The reformulated duty of loyalty now found in s 172 of the Companies Act 2006 has been seen as imprecise or an ambiguous development for directors’ duties. It has generated debate about what is the best reading of the duty, the most fundamental aspect of which is whether this behavioural standard obliges a narrow focus on financial capital or a broader notion of well-being and inclusiveness amongst nonshareholder interests. This article argues that the law as a privileged and constitutive way of society-making can only be understood within a broader conceptual framework rather than the more traditional expository analysis of law. The context in which such an analysis takes place is that of the anti-collectivist, marketbased political project of neoliberalsm. When viewed through this explanatory lens, we see very clearly that English legal doctrine codifies an embedded relationship between managers and shareholders. In doing so, the article shows that the extraction of private benefits of control by shareholders is not an inevitable occurrence, but a decades-long, human-created and contingent phenomenon. While non-shareholder interests are introduced into the duty, this precatory element is merely a potential source of legitimacy to the ideology of the company as a private, exclusively shareholder-oriented enterprise.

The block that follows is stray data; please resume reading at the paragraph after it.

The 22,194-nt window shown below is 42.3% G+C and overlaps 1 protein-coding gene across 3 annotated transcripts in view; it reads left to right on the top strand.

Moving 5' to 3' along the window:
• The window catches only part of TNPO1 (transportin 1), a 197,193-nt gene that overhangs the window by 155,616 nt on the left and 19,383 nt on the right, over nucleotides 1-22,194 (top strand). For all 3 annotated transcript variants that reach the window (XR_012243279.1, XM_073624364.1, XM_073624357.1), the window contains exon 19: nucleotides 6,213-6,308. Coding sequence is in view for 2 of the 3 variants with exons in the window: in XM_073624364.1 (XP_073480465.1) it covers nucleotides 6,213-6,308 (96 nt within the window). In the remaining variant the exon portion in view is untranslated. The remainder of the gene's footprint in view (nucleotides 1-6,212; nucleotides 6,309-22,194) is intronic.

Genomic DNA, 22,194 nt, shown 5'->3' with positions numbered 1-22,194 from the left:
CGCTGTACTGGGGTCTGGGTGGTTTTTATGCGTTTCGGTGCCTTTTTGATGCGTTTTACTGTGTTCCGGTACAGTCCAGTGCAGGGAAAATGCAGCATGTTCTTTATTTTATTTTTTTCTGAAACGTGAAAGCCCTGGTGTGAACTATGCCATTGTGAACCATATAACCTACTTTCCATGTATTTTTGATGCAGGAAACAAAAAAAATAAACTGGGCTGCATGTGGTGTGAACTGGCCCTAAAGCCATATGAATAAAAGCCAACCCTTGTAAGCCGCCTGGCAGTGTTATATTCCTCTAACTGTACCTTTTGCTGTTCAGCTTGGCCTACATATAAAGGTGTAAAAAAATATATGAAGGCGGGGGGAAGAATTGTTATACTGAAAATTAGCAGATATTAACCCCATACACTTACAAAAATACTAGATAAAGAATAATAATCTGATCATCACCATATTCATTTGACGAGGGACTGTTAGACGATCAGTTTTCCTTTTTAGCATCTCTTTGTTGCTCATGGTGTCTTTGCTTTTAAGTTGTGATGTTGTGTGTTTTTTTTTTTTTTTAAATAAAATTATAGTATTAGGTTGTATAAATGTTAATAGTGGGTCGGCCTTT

Attenborough, D. (2014). The neoliberal (il)legitimacy of the duty of loyalty. Northern Ireland Legal Quarterly, 65(4), 405-428